Tag Archives: smartphones

Where Have All the Baby Boomers Gone?

Baby BoomerBill Thomas, a media and branding idea expert and broadcast & radio veteran (@BillThomas), shared a link on Twitter to an Ad Week article about three brands that bought ads in Super Bowl 54, targeting the 50+ demo. It’s not surprising, as the author of the article points out, that this is the age group that is most active and ready to spend online. Any guess on what the three brands are, that were targeting this Baby Boomer age group? Do you think it was iHeartMedia, Cumulus, and Entercom? Stay tuned.

Citizen Insight Academy

The City of Winchester holds a Citizen Insight Academy annually, and I signed my wife Sue and I up for the 2020 edition. We’re only nine weeks into this 16-week program and Citizen Insight Academyit’s been illuminating learning about our city and the way it operates. The other evening, we had a session with the city’s Emergency Management and E-911 departments.

You can imagine my reaction when the head of the E-911 department began her talk with “People don’t listen to the radio anymore, but they’re really into social media.” She went on to say how she grew up listening to the radio but how other forms of communication, like social media, have replaced that habit. Much like smartphones have replaced people’s landline telephones.

She told us that most calls into the city’s 911 switchboard come from wireless phones versus landlines. The percentage was something like 75% wireless to 25% landline. I myself have been a cellphone only household for over a decade, and our class of 35 had only about four people who still have a landline.

Traditional Radio Stations Have Lost Faith of Listeners

If I thought our city’s 911 Director was tough on radio, the BBC’s head of radio and education, recently said “Radio as we’ve always known it, has lost the faith of listeners.” He explained that “where once it was everything, now it is not. In fact, for many listeners, it is no longer their default.”

BBC Chief

BBC Radio Chief, James Purnell

In 1920, when commercial radio service began in America, you were lucky if you had a single choice for wireless communication. In many localities, you might have only had radio service after sunset via the AM skywave phenomena.

As more radio stations came on the air, Americans began to develop a radio habit. Radio listening was something we did while working, riding in the car or while we were at play. It provided the audio accompaniment to our lives. But everything’s changed. Now radio stations need to create an experience that earns a place in someone’s day.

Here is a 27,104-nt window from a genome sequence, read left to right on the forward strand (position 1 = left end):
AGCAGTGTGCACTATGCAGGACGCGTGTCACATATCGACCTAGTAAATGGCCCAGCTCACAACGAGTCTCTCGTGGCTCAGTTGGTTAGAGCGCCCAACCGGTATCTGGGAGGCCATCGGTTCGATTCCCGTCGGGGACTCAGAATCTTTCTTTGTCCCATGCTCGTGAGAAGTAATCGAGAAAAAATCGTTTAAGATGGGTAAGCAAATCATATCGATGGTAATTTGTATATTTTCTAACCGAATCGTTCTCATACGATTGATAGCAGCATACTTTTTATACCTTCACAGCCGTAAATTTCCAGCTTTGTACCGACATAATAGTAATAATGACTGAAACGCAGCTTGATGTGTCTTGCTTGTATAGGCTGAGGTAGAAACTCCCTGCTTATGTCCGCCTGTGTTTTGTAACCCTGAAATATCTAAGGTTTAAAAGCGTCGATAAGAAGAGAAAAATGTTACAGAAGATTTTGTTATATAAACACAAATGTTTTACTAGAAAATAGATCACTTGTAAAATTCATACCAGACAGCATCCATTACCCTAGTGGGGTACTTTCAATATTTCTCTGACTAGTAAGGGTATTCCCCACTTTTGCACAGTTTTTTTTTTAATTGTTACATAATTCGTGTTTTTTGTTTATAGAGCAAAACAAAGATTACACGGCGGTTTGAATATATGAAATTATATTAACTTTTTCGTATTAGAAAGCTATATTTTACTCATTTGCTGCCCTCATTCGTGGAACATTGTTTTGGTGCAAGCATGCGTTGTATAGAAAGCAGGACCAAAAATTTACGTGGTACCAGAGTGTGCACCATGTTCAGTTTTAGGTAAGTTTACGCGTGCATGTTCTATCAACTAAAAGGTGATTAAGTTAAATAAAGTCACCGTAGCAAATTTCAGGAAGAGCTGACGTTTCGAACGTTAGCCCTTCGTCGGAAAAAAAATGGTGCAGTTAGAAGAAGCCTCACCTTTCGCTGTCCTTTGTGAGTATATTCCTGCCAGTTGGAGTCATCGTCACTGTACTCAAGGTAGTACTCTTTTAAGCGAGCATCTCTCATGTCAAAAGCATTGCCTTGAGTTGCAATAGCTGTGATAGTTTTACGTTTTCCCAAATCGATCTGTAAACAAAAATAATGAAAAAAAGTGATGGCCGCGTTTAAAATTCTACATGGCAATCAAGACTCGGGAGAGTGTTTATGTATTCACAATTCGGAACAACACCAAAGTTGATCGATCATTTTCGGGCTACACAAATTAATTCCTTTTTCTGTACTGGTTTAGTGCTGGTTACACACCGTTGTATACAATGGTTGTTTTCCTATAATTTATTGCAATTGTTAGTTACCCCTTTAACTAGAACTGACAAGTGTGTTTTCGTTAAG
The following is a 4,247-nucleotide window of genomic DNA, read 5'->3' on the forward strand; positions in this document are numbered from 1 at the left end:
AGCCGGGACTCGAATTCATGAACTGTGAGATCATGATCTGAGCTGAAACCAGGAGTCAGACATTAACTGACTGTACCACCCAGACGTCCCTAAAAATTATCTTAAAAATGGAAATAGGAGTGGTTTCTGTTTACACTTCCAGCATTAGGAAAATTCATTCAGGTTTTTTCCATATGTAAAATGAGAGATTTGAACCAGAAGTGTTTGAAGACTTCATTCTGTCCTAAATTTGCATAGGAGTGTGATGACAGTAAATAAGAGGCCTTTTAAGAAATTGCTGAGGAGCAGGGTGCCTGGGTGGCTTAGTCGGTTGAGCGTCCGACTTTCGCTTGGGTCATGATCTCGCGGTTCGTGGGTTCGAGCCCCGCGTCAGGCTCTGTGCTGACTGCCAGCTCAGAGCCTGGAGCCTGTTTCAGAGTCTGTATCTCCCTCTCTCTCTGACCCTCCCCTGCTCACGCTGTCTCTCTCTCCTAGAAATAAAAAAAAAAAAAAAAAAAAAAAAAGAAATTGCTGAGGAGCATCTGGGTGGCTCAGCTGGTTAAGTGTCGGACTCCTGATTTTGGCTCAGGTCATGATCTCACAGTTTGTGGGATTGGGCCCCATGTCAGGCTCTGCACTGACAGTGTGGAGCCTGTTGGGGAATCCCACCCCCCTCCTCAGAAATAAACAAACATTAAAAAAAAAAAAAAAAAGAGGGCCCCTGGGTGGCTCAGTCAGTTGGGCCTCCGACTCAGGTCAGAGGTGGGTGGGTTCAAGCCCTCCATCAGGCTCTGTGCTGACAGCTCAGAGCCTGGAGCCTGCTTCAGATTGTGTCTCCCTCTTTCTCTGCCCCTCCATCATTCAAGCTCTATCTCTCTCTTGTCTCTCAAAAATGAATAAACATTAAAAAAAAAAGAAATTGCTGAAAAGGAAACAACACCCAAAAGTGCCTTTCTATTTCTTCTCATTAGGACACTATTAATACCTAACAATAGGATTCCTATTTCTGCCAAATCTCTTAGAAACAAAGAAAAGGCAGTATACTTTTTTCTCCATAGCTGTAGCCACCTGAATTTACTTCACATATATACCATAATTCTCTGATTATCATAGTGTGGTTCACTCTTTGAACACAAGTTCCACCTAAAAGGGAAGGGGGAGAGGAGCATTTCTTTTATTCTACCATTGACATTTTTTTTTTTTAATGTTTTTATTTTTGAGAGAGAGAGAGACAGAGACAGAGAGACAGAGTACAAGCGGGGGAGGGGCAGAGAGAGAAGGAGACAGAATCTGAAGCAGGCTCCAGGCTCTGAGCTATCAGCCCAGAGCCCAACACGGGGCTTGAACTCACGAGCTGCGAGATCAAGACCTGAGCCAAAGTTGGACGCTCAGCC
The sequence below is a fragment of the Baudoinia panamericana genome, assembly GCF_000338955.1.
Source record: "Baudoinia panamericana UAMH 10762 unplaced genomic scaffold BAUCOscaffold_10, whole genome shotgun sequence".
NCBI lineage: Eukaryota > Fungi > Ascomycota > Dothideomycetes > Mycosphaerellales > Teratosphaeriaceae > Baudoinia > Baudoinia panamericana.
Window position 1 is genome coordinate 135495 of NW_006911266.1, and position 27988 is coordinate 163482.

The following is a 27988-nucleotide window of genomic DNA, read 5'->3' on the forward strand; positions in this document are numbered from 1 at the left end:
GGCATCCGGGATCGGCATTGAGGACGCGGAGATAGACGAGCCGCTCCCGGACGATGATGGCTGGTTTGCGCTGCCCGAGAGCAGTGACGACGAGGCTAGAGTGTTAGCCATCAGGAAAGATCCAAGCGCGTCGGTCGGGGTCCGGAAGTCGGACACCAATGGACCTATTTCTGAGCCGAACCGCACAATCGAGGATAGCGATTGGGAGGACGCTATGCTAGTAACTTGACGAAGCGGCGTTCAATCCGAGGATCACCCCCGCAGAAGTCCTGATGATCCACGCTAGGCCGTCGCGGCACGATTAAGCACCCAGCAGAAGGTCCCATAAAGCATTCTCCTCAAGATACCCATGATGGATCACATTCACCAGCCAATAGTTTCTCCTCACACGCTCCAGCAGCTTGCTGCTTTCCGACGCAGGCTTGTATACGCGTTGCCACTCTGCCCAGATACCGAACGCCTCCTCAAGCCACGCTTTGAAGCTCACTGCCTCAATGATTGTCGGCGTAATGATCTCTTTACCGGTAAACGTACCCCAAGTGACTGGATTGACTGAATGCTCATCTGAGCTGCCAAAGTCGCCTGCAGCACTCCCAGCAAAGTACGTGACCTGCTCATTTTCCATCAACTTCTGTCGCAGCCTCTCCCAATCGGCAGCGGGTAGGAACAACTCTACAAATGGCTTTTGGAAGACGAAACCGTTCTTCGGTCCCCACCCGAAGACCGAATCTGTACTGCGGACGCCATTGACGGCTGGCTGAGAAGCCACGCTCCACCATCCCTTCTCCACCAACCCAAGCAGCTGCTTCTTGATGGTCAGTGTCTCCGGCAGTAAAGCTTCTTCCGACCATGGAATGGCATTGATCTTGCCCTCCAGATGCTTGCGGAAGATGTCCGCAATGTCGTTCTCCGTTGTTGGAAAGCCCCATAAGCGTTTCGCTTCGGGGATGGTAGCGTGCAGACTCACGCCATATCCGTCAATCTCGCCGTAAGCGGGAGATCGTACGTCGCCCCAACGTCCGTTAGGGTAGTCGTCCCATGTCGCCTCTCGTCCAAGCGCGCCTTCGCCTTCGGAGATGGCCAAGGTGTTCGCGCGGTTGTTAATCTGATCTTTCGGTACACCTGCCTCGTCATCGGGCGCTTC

NuVoodoo on Media Addictions

I wasn’t surprised to see NuVoodoo releasing some data from their latest research that shows all age groups today are addicted to their Smartphones. But what caught my eye was how Millennials, Gen X and Gen Z groups were more addicted to a favorite FM or AM radio station than Baby Boomers.

NuVoodoo Addiction to Media 2020

Which got me to thinking, why were the very people who grew up with radio and few other choices, be the age group least engaged with the medium today?

Boomers Know Great Radio When They Hear It

Real Don Stelle

The Real Don Steele

Baby Boomers grew up during a time when great radio personalities dominated the airwaves. Broadcasters like Harry Harrison, Robert W. Morgan, Larry Lujack, Dan Ingram, The Real Don Steele, Ron Lundy and so many more filled our lives with information, entertainment, community and companionship. It was a time when radio stations had local news teams, great promotions, exciting radio jingles, stationality and air personalities. Personalities, so important in our lives that we wanted to meet them more than the recording artists that created the music they played.

Radio for Baby Boomers isn’t like that anymore, so they’re moving on.

The boomer generation now embraces smartphones, smart speakers and social media with a vengeance, taking all their dollars to spend right along with them. Baby Boomers hold around 70% of the disposable income in the United States and they make up 50% of sales for all consumer package goods.

The Big Three

So, who were the media companies that want to gain a larger share of the 50+ demo? The ones that know that Baby Boomers are the most active and ready to spend their dollars online?

Google, Amazon and Facebook, that’s who.Facebook Amazon Google Logos

Facebook advertised during a Super Bowl television broadcast for the very first time in 2020. They hired as pitchmen, Chris Rock (54) and Sylvester Stallone (73). Both men are iconic celebrities and are part of this powerful consumer demographic, the 50+ audience.

Meanwhile, radio continues to jettison the very people that connects them with their local audience, the radio personality.

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The Competition for Attention